Today's Paper Digital FAQ Podcast Latest Stories with Polls Obits HER Classifieds Newsletters Jobs Puzzles Circulars
ADVERTISEMENT
ADVERTISEMENT

Larry Printz | Lincoln's electrifying future displayed in a radical new concept car

by Tribune News Service | April 23, 2022 at 10:00 p.m.
Lincoln's Star Concept delivers a modern aesthetic. (Lincoln/TNS)

HOLLYWOOD, California -- It's a birthday year for the Lincoln Motor Company, as the company celebrates 100 years under Ford Motor Company ownership. The actual birthday, for those who pay attention to such things, was February 4.

But as the automaker's next century dawns, it finds itself at another turning point, not unusual for a company that has faced many from the start.

The purchase of Lincoln by Ford was an act of revenge. After Henry Ford was forced out of his second car company, Henry Leland was brought in by the board and the company was renamed Cadillac. Leland went on to establish the Lincoln Motor Company to build aircraft engines and, by 1920, cars. Its first vehicle, the Model L, reached showrooms during the short, sharp depression of 1920-21. Lincoln entered receivership, and Henry Ford nabbed Lincoln for $8 million, forcing Leland out and installing his son, 28-year-old Edsel Ford, as president.

It was fortuitous, as Edsel's eye for design eventually resulted in such cars as the Art Deco 1936 Lincoln Zephyr, followed four years later by the Lincoln Continental. But Edsel's unexpected death in 1943 deprived the company of its most discerning eye. Lincoln would thereafter struggle with its design. There were models that followed that are revered, such as the elegant 1956 Continental Mark II and 1961 Lincoln Continental, the 1968 neo-classic Lincoln Continental Mark III, the muscular yet luxurious 1983 Lincoln Mark VII and the stately 1990 Town Car. But the brand has just as often had moments where it lost its aesthetic mojo: the bulbous 1949 Lincoln Cosmopolitan, the generic 1953 Lincoln Capri, the outrageous 1958 Lincoln Premiere, the disco-ready Continental Mark IV, and more recently, the morbidly obese 2010 Lincoln MKT.

But under former design director David Woodhouse, the brand regained its design moxie with the 2016 Lincoln Continental, 2018 Navigator, and the 2020 Lincoln Corsair. As a result, the brand has prospered, with average transaction price rising $19,000 over last five years, and the Navigator now attracting Lincoln's youngest buyers, at 50 years old.

But looking ahead, Lincoln is electrifying its lineup, planning three new electric vehicles (EVs) by 2025 with a fourth to follow in 2026. By mid-decade, Joy Falotico, president of Lincoln, said the luxury brand expects more than half of its sales will come from EVs. Some models will remain, such as the Corsair, which will reemerge as the Corsair-E. But others like the current Lincoln Nautilus will vanish.

To show what that could mean, Lincoln debuted its new Lincoln Star Concept vehicle at a flashy event in Hollywood Wednesday night that included an appearance by Matthew McConaughey.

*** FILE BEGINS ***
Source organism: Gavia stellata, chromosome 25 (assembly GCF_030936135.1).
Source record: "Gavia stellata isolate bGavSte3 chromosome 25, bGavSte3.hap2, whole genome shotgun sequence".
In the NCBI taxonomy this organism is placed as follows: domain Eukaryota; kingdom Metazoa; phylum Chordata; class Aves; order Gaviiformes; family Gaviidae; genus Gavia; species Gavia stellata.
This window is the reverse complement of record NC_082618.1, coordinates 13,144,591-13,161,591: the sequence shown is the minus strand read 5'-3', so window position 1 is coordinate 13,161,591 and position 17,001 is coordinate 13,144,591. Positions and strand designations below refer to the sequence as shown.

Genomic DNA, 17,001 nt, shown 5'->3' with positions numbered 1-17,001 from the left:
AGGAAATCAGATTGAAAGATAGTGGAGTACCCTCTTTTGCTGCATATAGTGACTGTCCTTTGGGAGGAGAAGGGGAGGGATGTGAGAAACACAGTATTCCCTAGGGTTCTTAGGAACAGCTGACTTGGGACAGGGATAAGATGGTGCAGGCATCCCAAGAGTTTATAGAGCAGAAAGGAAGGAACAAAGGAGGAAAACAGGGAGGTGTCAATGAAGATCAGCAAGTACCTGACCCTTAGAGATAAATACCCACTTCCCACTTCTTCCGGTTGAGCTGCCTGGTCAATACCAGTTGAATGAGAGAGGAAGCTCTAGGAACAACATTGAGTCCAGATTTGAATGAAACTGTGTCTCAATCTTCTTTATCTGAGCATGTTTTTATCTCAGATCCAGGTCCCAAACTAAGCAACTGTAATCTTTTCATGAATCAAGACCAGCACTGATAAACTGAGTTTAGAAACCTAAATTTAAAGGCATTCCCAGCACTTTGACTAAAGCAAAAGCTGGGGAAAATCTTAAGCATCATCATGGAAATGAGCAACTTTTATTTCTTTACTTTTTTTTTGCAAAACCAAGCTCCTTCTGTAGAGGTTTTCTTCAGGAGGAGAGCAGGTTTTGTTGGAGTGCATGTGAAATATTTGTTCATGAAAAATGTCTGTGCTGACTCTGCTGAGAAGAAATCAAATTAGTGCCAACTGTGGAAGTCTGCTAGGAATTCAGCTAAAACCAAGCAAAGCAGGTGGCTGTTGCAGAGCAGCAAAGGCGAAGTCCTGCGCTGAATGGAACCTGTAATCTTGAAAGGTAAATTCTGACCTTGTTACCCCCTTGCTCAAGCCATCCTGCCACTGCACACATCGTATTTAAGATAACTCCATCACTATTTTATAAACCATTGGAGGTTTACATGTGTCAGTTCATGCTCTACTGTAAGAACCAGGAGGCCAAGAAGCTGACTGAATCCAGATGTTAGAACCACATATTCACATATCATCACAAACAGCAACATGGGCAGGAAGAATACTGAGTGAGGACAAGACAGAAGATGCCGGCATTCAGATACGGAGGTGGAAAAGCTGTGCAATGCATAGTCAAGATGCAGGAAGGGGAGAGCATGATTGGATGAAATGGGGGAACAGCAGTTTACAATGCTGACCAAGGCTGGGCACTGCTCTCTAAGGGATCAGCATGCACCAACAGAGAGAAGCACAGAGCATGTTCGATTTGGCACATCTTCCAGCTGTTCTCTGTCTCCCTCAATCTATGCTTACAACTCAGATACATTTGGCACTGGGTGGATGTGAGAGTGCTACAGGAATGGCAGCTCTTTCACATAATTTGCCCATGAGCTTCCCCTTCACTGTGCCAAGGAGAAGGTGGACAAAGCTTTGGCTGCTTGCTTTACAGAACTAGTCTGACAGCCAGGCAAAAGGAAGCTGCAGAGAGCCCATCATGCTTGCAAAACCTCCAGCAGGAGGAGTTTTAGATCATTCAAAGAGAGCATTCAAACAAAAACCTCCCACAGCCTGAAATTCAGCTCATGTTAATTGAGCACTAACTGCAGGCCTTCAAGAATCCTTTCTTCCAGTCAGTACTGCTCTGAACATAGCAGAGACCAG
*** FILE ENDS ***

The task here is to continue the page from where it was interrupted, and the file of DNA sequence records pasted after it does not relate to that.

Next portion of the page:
The Lincoln Star Concept, designed under Lincoln Global Design Director Kemal Curic, is built on Ford's rear- and all-wheel-drive flexible battery electric architecture and looks like nothing Lincoln has ever created.

"This doesn't have a proxy; it doesn't have a reference. This is a new species," said John Jraiche, global product director for Lincoln.

This is why the new vehicle has little, if any, reference to Lincoln's typical design cues and lacks chrome of any kind. Instead, designers use backlit LED lighting on its front fascia and the edge of its front trunk, the compartment typically used to house a gas engine. It's topped by a translucent electrochromic lid that turns opaque when the car is parked. An LED light band runs rearward from atop the windshield, a design detail nicked from the 1956 Continental Mark II.

The Lincoln Star Concept is notable for its relative lack of any sort of heritage design, aside from the star logos used on the car -- which have been redesigned -- and the shape of the rear taillights, which were inspired by shape of the 1961 Continental's chrome taillight trim.

Inside, unique trim details include crystal foot pedal and center console trim accented with etched Lincoln star. Its steering wheel can be hidden, and the front seats can be rotated to face the rear seats. You'll also find the front windshield pillars are made of a 3D-printed metal latticework and covered on the exterior by glass. Its design is replicated elsewhere on the concept. It remains to be seen whether this will reach production, but it eliminates a blind spot and lends the cabin a feeling of space.

And space is this concept's most impressive attribute. There's enough of it to house twin reclining rear seats. In fact, the rear seat is positively indulgent, with including hidden shoe storage, fold-down tables and a fridge. There's also Lincoln Attaché, a hidden compartment in the rear door for charging tablets and laptops, and seamlessly detect incoming wireless content.

Since future Lincoln's will be sold primarily in the United States and China, such opulence, particularly in the rear seat, is expected. In fact, there's enough room for three rows of seats. But Lincoln only fitted two, to provide the utmost in lavishness.

"The Lincoln Star Concept has given us the opportunity to showcase how creativity and design thinking at the same time push the boundaries of where we can take the brand in the future," Curic said.

Well, it's no MKT, and for that we can all be grateful.

Larry Printz is an automotive journalist based in South Florida. Readers may send him email at TheDrivingPrintzgmail.com.

©2022 Tribune Content Agency, LLC

photo Lincoln's Star Concept debuted globally this week. (Lincoln/TNS)

Print Headline: Lincoln's electrifying future displayed in a radical new concept car

ADVERTISEMENT

Sponsor Content

ADVERTISEMENT

Recommended for you

ADVERTISEMENT